tv Consider This Al Jazeera April 17, 2014 10:00pm-11:01pm EDT
>> chilling threats against jews in ukraine as vladimir putin refers to the eastern part of the country as the new russia. >> will health care drag down democrats in the midterm elections. why corporations could be buying your ability to soothe them with as little as a $0.50 coupon. what are the worst jobs in the
country. i'm antonio mora, welcome to "consider this". here is more on what is ahead. >> we fully expect the russians to demonstrate their seriousness. >> russia is a gas station mass car aiding as a country - i apologise. it's a mafia-run gas station. >> few people would say the immigration system is working. >> it's frustrating to watch obama's empty prime minister sis. >> if you can get over the border and stay long enough, someone will give you a pass. >> the number of americans who has signed up has grown to 8 million. it will not solve all the problems, there's work to do. >> high stakes diplomatic efforts to resolve the crisis in ukraine began. the conflict seems to be escalating. three pro-rush sequence were
killed when they tried to storm a military base in ukraine. representatives of russia, ukraine, the u.s. and european union met. they condemned extremism, racism, and anti-semitism. russians in the city of donetsk were told they have to register their groups. secretary of state john kerry had this to say. >> in year 2014, after all the miles travelled and the journey of history, this is not just intolerable, it's grotesque. >> vladimir putin told a tv audience in russia that it had the right to use force in eastern ukraine, which he called part of new russia. at the white house president obama said the u.s. was preparing new measures if the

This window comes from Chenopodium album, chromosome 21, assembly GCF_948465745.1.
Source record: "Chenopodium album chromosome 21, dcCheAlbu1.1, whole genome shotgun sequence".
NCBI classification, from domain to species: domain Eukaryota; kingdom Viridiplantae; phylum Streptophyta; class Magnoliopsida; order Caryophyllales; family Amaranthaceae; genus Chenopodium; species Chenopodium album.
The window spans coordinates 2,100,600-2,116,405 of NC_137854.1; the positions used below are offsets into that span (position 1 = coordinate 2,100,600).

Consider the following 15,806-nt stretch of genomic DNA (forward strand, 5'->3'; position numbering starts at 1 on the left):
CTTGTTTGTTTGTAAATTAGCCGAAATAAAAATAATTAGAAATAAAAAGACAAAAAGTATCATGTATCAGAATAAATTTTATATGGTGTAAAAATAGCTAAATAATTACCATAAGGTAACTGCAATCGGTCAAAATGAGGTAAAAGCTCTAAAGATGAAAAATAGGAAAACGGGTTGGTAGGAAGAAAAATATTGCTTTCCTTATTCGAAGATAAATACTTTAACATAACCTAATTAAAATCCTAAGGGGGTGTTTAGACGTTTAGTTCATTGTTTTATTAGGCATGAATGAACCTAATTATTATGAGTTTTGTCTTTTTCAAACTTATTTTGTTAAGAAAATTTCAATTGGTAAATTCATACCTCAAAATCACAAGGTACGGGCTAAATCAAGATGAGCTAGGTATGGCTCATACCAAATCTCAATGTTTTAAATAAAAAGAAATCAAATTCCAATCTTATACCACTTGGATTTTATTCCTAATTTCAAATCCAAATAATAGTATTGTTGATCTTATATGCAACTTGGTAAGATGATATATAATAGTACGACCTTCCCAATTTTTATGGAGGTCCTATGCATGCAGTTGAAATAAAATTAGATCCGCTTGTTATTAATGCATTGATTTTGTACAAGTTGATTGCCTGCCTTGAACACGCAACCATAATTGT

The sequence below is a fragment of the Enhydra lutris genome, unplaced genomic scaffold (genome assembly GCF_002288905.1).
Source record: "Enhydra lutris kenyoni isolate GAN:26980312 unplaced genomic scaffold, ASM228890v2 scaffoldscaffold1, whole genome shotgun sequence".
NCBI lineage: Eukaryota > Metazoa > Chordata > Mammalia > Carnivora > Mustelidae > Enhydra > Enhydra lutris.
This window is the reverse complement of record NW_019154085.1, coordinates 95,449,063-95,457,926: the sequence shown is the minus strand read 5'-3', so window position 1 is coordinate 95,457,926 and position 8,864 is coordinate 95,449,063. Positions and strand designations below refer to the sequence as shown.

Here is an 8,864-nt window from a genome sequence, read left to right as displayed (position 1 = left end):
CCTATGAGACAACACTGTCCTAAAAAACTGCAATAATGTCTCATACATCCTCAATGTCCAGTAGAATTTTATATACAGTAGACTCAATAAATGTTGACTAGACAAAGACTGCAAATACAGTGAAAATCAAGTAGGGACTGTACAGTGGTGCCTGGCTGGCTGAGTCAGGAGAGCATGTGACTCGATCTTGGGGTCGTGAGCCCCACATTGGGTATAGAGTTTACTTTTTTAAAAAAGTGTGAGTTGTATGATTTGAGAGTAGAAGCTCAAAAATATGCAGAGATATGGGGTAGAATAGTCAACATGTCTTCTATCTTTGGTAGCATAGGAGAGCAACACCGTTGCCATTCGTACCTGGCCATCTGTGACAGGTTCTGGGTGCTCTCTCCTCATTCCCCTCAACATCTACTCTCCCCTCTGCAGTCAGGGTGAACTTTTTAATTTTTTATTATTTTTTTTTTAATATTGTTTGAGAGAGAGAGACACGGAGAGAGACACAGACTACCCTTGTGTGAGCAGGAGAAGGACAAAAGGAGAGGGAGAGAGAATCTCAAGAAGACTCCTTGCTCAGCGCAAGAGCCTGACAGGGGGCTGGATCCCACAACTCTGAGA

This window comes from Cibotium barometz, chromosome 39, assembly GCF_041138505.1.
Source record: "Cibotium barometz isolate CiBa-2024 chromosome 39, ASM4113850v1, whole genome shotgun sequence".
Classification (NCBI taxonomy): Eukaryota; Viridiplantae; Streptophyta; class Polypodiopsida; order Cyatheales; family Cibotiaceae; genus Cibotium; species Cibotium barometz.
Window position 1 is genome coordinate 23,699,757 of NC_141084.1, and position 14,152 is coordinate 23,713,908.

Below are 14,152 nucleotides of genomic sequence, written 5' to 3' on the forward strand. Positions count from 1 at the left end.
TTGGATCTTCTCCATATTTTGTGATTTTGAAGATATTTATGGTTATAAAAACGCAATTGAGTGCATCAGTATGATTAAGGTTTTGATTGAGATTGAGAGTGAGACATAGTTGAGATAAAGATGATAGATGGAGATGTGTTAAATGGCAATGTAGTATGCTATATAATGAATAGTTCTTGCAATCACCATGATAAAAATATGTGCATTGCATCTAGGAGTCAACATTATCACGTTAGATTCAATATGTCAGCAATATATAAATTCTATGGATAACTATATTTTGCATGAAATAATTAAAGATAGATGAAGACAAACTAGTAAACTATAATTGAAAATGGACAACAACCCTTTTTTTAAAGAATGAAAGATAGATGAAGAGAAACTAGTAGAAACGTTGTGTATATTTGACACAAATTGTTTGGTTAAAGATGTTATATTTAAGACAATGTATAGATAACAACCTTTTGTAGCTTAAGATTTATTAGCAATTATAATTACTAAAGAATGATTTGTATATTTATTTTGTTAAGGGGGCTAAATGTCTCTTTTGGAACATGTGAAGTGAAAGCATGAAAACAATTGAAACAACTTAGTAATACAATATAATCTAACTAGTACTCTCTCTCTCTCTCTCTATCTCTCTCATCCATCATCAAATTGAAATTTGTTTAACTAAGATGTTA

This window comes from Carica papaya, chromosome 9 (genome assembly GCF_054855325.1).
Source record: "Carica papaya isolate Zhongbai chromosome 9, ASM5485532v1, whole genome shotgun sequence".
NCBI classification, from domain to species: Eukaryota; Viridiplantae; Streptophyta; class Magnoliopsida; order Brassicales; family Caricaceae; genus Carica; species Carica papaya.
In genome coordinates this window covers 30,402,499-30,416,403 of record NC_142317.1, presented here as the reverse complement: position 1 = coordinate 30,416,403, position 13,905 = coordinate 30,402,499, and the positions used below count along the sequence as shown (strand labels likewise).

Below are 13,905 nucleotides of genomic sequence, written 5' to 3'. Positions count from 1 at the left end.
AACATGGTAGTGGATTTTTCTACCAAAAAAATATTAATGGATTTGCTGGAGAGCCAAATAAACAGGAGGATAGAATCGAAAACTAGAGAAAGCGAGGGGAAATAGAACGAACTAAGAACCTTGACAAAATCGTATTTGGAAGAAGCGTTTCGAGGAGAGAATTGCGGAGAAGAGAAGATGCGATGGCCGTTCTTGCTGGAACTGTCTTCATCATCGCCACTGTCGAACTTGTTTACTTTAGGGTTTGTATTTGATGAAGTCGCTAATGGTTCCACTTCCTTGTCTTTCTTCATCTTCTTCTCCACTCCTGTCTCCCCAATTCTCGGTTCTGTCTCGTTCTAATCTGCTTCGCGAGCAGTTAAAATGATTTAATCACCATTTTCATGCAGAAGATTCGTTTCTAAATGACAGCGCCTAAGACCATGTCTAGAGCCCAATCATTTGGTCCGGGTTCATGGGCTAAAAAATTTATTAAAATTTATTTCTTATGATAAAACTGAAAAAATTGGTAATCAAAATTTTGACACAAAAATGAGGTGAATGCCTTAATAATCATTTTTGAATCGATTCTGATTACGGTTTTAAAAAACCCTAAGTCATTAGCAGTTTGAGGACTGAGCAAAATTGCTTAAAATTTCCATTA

geneva agreement failed. >> russia's hand is in the disruptions and chaos that we have been seeing in southern-eastern ukraine. but, there is an opportunity for russia to take a different approach. meantime we are going to prepare additional responses should russia fail to take a different course. >> for more i'm joined from washington dc by ambassador william courtney, serving for kazakhstan and georgia. good to see you. the agreement calls for amnesty for protesters, for people to disarm and calls for other efforts to end the violence. do you think it will help to de-escalate the situation in ukraine? >> it's possible that it will help de-escalate. a lot depends on the russian military to comply with the
agreement. it calls for all sides not to use violence, but it calls for disarming illegal formations. vladimir putin, in his press conference this morning, implied that russia was not connected to the illegal formations. if that's the case, then the kiev authorities are prevented from using violence, if you will, to crack down on illegal formations in their own countries. a lot depends on how it is implemented. >> he did admit that russian troops were involved in what happened in ukraine. do you think there's the danger, as some said, that this agreement will buy time for vladimir putin to continue to destabilize eastern ukraine. >> he admitted that the russian troops had been involved in crimea, and the troops involved in eastern ukraine are dressed the same way, looking the same way. it hasn't taken responsibility for them. in some respects it's an opportunity for russia to buy